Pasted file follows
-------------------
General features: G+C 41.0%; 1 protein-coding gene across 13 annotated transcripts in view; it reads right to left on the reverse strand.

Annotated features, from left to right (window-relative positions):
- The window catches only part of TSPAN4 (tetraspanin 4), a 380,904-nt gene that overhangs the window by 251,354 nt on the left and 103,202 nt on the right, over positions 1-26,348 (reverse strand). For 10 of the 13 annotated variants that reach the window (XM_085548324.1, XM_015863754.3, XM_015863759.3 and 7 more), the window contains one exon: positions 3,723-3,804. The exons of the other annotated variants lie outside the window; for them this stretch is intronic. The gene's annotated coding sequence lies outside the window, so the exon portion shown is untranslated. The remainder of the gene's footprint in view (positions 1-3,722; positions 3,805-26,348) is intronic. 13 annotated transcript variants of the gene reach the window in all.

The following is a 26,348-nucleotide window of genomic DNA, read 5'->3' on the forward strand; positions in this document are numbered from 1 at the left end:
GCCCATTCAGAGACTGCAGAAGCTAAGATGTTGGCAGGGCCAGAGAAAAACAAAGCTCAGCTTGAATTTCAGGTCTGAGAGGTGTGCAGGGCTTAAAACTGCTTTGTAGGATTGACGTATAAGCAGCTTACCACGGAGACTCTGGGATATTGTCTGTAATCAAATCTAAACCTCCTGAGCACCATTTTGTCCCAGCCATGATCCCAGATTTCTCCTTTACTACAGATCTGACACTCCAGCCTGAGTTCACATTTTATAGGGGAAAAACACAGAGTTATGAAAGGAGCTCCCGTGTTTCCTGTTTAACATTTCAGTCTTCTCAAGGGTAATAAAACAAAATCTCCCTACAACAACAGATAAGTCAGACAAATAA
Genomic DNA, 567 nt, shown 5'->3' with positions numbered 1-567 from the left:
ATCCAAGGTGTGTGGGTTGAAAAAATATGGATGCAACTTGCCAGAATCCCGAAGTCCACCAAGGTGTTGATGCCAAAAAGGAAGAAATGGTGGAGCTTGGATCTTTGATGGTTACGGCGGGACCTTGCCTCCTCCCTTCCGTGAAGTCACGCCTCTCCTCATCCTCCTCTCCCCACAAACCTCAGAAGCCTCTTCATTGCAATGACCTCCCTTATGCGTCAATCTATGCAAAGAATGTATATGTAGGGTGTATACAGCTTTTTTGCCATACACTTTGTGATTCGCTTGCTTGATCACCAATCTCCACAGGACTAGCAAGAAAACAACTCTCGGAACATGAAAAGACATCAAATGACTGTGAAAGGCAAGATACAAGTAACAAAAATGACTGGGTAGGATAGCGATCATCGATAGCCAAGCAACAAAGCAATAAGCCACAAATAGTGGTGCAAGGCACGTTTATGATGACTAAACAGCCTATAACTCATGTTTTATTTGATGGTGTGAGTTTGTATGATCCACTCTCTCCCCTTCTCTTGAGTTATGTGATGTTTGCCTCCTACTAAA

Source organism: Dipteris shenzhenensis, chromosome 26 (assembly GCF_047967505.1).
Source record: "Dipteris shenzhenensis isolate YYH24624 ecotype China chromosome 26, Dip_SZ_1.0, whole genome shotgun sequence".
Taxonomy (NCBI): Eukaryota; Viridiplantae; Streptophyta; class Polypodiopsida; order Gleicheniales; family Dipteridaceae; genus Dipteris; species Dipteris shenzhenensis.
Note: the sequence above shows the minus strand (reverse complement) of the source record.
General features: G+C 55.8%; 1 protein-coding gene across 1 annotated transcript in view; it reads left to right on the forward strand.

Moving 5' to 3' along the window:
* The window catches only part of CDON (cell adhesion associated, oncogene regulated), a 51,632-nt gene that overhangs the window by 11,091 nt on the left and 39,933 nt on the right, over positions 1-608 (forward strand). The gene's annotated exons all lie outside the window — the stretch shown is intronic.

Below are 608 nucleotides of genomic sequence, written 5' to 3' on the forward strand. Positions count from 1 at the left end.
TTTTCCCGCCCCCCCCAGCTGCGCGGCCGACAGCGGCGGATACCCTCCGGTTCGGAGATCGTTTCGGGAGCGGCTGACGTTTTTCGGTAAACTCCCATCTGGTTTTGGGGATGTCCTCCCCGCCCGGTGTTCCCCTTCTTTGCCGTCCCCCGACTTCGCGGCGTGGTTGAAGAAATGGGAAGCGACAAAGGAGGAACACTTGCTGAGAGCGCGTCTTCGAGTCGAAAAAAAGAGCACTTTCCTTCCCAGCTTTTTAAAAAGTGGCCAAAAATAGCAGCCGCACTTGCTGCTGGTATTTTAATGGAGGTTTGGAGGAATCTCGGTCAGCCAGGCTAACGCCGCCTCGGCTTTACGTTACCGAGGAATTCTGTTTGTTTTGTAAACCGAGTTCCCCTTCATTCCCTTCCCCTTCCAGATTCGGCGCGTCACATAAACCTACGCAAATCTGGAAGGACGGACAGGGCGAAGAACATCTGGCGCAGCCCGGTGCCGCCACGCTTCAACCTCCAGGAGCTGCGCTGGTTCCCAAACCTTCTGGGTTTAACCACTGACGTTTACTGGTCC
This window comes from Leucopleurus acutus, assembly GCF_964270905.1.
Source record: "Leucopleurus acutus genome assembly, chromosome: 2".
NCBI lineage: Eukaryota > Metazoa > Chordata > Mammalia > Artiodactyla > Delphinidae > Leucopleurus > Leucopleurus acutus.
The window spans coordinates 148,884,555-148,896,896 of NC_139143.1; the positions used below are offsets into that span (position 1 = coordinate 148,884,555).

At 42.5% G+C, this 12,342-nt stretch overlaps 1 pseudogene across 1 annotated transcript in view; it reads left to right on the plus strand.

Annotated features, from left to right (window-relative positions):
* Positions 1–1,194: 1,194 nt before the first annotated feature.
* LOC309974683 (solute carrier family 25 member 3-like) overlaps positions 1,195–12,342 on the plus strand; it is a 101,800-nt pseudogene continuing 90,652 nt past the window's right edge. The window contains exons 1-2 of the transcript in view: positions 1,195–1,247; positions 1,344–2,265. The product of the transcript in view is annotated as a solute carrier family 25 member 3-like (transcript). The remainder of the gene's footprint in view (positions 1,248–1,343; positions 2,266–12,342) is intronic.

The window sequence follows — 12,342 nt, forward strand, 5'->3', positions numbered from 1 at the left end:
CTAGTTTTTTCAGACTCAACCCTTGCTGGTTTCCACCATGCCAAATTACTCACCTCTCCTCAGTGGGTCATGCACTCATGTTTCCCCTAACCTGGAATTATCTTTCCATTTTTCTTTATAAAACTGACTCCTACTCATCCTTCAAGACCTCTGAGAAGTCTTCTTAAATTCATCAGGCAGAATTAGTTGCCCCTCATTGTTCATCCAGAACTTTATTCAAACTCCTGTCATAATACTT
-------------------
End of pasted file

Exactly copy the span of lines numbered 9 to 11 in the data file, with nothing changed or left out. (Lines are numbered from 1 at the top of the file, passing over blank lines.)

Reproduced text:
Source record: "Dipteris shenzhenensis isolate YYH24624 ecotype China chromosome 26, Dip_SZ_1.0, whole genome shotgun sequence".
Taxonomy (NCBI): Eukaryota; Viridiplantae; Streptophyta; class Polypodiopsida; order Gleicheniales; family Dipteridaceae; genus Dipteris; species Dipteris shenzhenensis.
Note: the sequence above shows the minus strand (reverse complement) of the source record.